The global Zero by 30 target will not be met without Gavi’s investment in human rabies vaccines. Experts issue an urgent Call to Action to all stakeholders.
Experts from the United Against Rabies Forum alongside the World Health Organization (WHO), World Organisation for Animal Health (WOAH) and Food and Agriculture Organization (FAO) collaborating institutions met in Paris on 12-16 December 2022 noting the lack of progress towards achieving the globally agreed goal of ending all human deaths from dog-mediated rabies by 2030.
Together they set out the global imperative to scale up political commitment, increase resource allocation, and take urgent action to eliminate human rabies deaths.
The group of experts wish to emphasise that the rabies virus is the deadliest of all zoonotic pathogens, both in terms of disease burden and case fatality rate. Yet human rabies deaths are entirely preventable. Deaths are the direct result of health inequalities in access to vaccines, related services and awareness.
WHO Rabies Modelling Consortium predicted that more than 1 million deaths, nearly half of which are children, will occur in 67 rabies-endemic countries from 2020 to 2035, if nothing changes.
We call on all stakeholders to take urgent action on the shared vision set out in the United Nations Sustainable Development Goals, and the ‘Zero by 30: The Global Strategic Plan to end human deaths from dog-mediated rabies by 2030’ and be mutually accountable for its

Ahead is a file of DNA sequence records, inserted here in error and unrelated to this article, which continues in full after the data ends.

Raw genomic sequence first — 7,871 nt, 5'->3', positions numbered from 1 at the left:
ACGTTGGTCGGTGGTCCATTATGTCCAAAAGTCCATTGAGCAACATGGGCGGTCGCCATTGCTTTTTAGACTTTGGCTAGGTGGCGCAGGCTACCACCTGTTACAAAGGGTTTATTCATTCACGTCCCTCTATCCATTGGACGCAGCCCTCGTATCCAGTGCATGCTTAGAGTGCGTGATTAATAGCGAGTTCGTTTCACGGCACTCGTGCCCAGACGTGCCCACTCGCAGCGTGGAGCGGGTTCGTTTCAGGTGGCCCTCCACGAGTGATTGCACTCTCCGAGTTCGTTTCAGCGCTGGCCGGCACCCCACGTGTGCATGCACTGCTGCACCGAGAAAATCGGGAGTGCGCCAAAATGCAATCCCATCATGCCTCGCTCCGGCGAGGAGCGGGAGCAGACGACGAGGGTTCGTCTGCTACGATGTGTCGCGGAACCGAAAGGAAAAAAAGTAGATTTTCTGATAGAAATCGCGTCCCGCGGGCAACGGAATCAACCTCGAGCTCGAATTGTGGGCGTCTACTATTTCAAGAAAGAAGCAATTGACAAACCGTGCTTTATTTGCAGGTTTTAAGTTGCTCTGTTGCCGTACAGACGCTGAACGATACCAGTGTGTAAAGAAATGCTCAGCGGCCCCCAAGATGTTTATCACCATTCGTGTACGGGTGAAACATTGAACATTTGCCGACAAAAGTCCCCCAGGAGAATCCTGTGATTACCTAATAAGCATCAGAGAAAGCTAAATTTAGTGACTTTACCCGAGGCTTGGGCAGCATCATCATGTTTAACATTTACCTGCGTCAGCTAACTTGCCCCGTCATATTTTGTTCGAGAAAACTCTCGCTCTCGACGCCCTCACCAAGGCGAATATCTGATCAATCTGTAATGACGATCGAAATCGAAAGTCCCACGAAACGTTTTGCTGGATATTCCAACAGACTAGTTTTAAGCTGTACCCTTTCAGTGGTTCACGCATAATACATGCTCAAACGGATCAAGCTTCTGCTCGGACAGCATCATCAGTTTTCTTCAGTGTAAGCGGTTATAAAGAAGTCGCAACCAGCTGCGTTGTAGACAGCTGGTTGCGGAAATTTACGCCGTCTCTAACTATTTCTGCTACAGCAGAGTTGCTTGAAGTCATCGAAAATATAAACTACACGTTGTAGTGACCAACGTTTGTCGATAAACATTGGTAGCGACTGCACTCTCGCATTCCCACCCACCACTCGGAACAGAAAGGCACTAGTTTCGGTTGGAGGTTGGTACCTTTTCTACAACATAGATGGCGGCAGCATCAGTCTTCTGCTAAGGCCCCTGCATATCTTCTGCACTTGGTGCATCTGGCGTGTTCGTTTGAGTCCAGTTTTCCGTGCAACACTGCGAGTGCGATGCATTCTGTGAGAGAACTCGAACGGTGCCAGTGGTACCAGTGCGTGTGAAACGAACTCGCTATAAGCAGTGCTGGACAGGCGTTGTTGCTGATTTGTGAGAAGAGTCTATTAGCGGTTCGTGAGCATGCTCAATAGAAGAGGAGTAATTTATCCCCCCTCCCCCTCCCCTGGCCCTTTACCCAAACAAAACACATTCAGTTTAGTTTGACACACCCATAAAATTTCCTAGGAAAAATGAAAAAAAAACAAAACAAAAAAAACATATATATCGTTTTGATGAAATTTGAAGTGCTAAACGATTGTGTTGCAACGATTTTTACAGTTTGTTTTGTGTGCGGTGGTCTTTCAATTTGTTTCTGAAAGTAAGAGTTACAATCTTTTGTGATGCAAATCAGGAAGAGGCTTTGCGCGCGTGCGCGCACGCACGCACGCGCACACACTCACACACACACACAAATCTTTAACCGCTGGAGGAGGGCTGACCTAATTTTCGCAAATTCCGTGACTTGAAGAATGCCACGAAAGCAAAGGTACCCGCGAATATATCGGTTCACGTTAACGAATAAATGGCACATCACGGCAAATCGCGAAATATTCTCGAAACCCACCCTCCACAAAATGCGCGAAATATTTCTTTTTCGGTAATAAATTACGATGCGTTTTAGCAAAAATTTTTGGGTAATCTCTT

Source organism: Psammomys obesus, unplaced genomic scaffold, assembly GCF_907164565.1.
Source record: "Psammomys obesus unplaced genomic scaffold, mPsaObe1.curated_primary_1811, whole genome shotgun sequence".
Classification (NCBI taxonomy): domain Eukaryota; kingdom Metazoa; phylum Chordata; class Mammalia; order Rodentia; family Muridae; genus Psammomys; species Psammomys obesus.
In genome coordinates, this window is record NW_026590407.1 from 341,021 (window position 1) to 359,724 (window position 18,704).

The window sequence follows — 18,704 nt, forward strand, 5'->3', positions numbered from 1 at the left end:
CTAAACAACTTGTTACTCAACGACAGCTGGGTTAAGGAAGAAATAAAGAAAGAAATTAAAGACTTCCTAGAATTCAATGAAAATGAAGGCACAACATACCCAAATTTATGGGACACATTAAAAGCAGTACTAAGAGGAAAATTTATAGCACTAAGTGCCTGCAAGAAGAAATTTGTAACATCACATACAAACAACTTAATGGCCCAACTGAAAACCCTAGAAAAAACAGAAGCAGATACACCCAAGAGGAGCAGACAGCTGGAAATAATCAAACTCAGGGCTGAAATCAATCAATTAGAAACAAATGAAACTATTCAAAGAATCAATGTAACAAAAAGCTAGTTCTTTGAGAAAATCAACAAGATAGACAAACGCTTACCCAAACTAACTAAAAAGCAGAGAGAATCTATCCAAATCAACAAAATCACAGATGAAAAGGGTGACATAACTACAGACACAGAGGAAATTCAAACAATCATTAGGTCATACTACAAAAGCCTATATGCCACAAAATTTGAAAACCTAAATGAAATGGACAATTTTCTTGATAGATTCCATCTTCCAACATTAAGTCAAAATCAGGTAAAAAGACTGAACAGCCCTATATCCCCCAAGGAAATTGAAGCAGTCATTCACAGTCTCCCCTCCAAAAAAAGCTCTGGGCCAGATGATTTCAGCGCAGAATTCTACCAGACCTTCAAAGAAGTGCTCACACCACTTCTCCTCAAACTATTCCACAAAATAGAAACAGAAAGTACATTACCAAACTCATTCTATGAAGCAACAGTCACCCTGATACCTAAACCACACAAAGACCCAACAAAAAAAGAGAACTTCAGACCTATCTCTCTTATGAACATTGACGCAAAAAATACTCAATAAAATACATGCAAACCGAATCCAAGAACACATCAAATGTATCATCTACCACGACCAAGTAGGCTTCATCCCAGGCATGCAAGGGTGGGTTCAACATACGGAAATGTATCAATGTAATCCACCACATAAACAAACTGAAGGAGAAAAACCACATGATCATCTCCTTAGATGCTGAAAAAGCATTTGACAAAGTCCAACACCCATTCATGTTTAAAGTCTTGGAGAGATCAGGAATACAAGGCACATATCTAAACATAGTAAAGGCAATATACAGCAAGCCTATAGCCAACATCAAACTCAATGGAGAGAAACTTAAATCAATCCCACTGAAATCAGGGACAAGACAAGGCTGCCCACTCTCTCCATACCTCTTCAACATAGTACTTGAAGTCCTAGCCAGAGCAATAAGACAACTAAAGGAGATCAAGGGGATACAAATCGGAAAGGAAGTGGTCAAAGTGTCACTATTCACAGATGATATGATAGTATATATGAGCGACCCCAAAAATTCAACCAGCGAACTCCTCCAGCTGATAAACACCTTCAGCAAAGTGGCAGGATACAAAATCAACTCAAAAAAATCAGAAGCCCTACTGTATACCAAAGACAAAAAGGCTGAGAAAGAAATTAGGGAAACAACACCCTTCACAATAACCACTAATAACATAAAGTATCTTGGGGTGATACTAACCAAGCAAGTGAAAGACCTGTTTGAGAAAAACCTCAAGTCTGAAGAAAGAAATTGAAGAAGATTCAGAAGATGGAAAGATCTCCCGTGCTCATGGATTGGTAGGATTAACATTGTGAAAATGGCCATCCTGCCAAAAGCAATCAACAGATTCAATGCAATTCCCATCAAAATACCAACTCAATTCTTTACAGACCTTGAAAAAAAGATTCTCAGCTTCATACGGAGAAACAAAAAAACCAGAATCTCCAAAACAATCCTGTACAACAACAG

We especially call upon Gavi – The Vaccine Alliance to roll out implementation and support for distribution of human rabies post-exposure vaccines as agreed in their 2021-25 Vaccine Investment Strategy. Without the realisation of this commitment, the target of ending human rabies deaths by 2030 will not be realised.
Rabies is fatal after the onset of symptoms, but it is also 100% vaccine preventable. It kills more than 59,000 people globally, and almost half of these victims are children under 15 years old. Rabies virus infections are estimated to have a greater burden in terms of 3.5m Disability-adjusted life years (DALYs) than many prominent diseases that receive significant
Rabies deaths are completely preventable through using timely vaccines in humans, especially when accompanied by effective dog rabies vaccination campaigns. Human rabies post-exposure vaccines are on the WHO essential drug list yet poor access to these vaccines underlie almost every human rabies death. Hundreds of thousands of people are exposed to a suspected rabid dog each year worldwide but most of them are unable to access quality rabies vaccines. Accessibility barriers include high cost and lack of availability and knowledge about rabies post-exposure treatment recommendations.
It is currently estimated that five million human rabies vaccine vials are administered each year across Gavi-eligible countries, resulting in the direct prevention of 56,000 human rabies deaths. This 56,000 is in addition to the 60,000 deaths that more accessible human rabies
vaccines would prevent.